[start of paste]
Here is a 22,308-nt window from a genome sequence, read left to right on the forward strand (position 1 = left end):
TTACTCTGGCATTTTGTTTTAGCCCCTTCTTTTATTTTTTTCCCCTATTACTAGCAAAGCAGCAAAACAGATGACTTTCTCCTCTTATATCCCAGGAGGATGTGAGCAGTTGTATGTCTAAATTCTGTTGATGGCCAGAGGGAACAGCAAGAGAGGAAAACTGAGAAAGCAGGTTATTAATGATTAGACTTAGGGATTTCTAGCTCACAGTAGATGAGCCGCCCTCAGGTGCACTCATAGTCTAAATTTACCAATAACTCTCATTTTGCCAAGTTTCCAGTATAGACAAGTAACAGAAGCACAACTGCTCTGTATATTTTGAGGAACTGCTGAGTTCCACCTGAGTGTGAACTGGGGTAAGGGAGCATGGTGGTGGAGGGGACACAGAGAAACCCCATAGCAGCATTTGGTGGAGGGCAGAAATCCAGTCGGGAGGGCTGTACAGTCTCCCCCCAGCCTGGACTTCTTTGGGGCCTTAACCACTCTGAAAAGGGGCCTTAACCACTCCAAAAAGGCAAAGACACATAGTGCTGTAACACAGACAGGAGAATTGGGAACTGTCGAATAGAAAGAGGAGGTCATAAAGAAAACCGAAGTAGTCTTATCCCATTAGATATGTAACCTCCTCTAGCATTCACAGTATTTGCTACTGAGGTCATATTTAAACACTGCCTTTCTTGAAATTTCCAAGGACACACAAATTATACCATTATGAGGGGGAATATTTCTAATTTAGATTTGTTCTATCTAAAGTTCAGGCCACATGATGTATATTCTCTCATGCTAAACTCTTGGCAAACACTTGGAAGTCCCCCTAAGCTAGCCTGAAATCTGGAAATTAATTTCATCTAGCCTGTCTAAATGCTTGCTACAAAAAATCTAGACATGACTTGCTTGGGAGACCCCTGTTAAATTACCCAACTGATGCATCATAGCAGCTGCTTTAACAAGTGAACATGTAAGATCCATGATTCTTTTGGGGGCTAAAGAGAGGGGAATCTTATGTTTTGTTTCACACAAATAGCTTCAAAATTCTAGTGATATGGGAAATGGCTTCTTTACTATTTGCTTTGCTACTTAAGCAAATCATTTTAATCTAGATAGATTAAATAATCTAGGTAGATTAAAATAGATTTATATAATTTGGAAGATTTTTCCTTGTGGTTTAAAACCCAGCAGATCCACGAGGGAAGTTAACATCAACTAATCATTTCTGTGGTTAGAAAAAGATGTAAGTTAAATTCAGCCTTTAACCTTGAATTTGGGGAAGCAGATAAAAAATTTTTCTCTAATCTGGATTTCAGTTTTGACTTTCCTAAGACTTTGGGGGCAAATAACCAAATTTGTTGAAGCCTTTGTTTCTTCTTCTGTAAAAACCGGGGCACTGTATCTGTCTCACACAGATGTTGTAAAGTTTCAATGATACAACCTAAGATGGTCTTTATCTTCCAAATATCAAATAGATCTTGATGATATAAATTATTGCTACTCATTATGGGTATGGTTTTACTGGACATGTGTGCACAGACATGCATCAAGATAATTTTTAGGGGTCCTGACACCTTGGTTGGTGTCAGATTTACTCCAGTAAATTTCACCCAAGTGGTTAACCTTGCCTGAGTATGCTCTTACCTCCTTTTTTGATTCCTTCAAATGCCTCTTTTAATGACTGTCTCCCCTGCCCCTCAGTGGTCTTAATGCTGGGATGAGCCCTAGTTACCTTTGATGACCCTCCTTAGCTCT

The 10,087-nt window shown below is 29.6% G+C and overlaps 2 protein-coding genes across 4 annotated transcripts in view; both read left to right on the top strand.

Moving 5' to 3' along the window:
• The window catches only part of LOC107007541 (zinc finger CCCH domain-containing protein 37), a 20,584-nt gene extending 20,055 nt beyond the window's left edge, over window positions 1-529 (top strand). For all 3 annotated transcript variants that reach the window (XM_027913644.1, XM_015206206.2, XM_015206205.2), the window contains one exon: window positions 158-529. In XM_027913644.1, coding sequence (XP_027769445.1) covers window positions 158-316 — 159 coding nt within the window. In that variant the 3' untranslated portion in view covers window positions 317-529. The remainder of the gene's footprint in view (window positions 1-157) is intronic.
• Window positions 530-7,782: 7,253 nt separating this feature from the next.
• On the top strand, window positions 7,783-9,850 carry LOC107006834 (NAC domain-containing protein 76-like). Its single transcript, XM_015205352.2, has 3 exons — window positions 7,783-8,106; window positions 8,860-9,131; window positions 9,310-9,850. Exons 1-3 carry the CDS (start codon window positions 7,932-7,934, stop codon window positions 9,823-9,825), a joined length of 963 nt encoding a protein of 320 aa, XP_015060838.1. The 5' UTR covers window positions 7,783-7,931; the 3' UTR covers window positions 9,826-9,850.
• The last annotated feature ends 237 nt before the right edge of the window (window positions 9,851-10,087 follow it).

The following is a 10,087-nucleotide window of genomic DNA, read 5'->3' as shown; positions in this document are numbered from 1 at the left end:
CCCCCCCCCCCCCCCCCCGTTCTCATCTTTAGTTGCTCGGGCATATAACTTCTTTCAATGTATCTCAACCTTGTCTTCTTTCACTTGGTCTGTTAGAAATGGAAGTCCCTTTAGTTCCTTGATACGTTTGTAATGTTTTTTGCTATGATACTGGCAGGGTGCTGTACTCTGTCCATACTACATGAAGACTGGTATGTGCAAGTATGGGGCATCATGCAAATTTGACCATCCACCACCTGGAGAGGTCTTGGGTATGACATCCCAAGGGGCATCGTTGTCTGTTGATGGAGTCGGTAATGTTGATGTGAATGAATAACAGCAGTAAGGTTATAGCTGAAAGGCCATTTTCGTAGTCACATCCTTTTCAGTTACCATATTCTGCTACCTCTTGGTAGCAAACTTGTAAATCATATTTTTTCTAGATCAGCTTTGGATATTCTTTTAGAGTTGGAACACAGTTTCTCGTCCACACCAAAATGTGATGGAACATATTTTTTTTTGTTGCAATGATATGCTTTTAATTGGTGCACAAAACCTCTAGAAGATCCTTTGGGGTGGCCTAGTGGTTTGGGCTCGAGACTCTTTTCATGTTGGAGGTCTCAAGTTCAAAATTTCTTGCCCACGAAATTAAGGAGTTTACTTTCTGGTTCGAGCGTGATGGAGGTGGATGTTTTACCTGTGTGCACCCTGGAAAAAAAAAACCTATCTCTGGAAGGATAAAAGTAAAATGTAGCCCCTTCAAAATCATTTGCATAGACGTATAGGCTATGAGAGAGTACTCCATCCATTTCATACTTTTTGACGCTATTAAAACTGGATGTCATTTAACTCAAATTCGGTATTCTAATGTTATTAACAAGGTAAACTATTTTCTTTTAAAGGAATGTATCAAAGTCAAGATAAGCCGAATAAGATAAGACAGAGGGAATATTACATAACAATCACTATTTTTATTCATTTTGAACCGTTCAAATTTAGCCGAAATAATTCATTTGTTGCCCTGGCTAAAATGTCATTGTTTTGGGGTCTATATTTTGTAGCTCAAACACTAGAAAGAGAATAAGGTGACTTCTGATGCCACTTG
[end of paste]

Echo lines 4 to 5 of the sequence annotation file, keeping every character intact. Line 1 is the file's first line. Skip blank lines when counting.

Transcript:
Moving 5' to 3' along the window:
• The window catches only part of LOC107007541 (zinc finger CCCH domain-containing protein 37), a 20,584-nt gene extending 20,055 nt beyond the window's left edge, over window positions 1-529 (top strand). For all 3 annotated transcript variants that reach the window (XM_027913644.1, XM_015206206.2, XM_015206205.2), the window contains one exon: window positions 158-529. In XM_027913644.1, coding sequence (XP_027769445.1) covers window positions 158-316 — 159 coding nt within the window. In that variant the 3' untranslated portion in view covers window positions 317-529. The remainder of the gene's footprint in view (window positions 1-157) is intronic.